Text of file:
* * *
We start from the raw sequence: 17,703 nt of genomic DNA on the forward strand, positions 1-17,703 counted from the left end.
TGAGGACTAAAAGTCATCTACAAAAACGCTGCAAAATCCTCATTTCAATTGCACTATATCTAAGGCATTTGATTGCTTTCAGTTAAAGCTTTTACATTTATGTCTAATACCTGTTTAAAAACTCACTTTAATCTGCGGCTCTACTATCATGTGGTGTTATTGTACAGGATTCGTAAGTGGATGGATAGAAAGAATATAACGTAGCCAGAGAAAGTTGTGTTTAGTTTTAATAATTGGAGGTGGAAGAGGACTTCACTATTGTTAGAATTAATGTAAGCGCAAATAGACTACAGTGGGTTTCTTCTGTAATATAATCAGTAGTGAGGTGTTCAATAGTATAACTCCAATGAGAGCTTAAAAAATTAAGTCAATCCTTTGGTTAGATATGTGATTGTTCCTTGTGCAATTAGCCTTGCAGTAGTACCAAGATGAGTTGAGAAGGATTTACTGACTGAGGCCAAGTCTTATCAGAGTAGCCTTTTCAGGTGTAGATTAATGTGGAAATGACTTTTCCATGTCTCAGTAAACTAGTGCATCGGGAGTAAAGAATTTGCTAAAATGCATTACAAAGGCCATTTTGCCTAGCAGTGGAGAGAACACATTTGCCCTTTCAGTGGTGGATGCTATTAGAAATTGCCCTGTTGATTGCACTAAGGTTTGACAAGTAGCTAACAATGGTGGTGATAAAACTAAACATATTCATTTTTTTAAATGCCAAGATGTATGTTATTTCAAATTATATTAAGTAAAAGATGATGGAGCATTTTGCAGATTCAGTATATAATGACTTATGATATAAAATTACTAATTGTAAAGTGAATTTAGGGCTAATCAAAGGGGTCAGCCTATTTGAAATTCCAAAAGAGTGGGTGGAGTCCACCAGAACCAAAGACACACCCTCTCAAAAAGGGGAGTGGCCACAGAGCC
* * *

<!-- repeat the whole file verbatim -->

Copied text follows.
We start from the raw sequence: 17,703 nt of genomic DNA on the forward strand, positions 1-17,703 counted from the left end.
TGAGGACTAAAAGTCATCTACAAAAACGCTGCAAAATCCTCATTTCAATTGCACTATATCTAAGGCATTTGATTGCTTTCAGTTAAAGCTTTTACATTTATGTCTAATACCTGTTTAAAAACTCACTTTAATCTGCGGCTCTACTATCATGTGGTGTTATTGTACAGGATTCGTAAGTGGATGGATAGAAAGAATATAACGTAGCCAGAGAAAGTTGTGTTTAGTTTTAATAATTGGAGGTGGAAGAGGACTTCACTATTGTTAGAATTAATGTAAGCGCAAATAGACTACAGTGGGTTTCTTCTGTAATATAATCAGTAGTGAGGTGTTCAATAGTATAACTCCAATGAGAGCTTAAAAAATTAAGTCAATCCTTTGGTTAGATATGTGATTGTTCCTTGTGCAATTAGCCTTGCAGTAGTACCAAGATGAGTTGAGAAGGATTTACTGACTGAGGCCAAGTCTTATCAGAGTAGCCTTTTCAGGTGTAGATTAATGTGGAAATGACTTTTCCATGTCTCAGTAAACTAGTGCATCGGGAGTAAAGAATTTGCTAAAATGCATTACAAAGGCCATTTTGCCTAGCAGTGGAGAGAACACATTTGCCCTTTCAGTGGTGGATGCTATTAGAAATTGCCCTGTTGATTGCACTAAGGTTTGACAAGTAGCTAACAATGGTGGTGATAAAACTAAACATATTCATTTTTTTAAATGCCAAGATGTATGTTATTTCAAATTATATTAAGTAAAAGATGATGGAGCATTTTGCAGATTCAGTATATAATGACTTATGATATAAAATTACTAATTGTAAAGTGAATTTAGGGCTAATCAAAGGGGTCAGCCTATTTGAAATTCCAAAAGAGTGGGTGGAGTCCACCAGAACCAAAGACACACCCTCTCAAAAAGGGGAGTGGCCACAGAGCC